First, I rode Steen. Steen has actually been somewhat low energy lately. I initially thought it was just because he's getting more and more relaxed with his work, and really loves his new roo-hide bosal. But the last couple days it has seemed like more than that. When the vet was out to do teeth a couple weeks ago, he also took fecal samples, and today we learned that Steen has a pretty bad infestation of worms. Laredo has a decent one too.

Knowing Steen has that to deal with until the meds kick in, I wanted to cut him a little more slack today and try to just enjoy the ride at whatever energy level he felt like outputting. I tacked him up, and put my birthday gift from Brian on my saddle.

Can you see it? Hint: It's red.

After a warm-up, we went out and did one loop around the big field. We did this almost entirely at the lope. Steen was happy to go, so we just stayed going. I'm not sure I have ever loped him quite that far in one go before. It was fun. His lope is getting so much more balanced and steady. We can actually lope downhill without feeling like we're about to fall.  Then we did a lot more trotting and loping around, all just undemanding, fun stuff. It's really nice to ride just for fun every now and then.

After riding Steen, my plan was to ride Laredo and head home. But then I got into a chat with the barn manager, and because it was my birthday and I had no real agenda, I ended up talking to her for a really long time. By the time I walked out to get Laredo, Brian was done with work. So he came out to the barn to keep me company on my second ride.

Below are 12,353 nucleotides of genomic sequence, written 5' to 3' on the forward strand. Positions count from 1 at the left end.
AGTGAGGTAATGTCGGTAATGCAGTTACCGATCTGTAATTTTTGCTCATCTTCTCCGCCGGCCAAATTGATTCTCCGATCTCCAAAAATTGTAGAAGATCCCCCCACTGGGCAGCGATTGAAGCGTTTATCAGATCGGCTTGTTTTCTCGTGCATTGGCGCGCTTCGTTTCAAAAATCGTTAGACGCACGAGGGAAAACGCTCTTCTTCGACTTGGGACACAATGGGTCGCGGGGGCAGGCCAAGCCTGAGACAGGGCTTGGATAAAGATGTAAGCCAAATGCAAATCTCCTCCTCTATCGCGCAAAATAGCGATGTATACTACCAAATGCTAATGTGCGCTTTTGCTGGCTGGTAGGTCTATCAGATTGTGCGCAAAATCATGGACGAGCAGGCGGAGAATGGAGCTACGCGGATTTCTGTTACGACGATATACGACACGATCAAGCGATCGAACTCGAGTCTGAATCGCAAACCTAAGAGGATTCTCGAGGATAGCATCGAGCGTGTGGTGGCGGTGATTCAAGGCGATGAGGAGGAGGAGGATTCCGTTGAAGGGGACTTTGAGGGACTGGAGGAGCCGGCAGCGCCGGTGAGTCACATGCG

I rode Laredo in my spurs. I'm still struggling with 'try' issues with him, and although in general things have gotten a lot better, there are moments I need to make a bigger statement with him, and I just don't have the size and strength to do it. My hardest kick falls into Laredo's 'medium' zone, which means it just dulls him. This is a big obstacle with things like lateral movement -- moments I don't have a hand free to give him a little pop on the butt with my mecate to remind him to wake up and focus.

So I'm going to ride him with the spurs for a while. I hope this will accomplish two things. 1) Get him light and lively enough so that I don't need spurs to motivate him. 2) Get myself accomplished enough communicating with spurs that I can wear them more often. I have ridden in spurs less than half a dozen times to date. I mainly don't use them because I'm not good at using them. I only know of one way to get more proficient.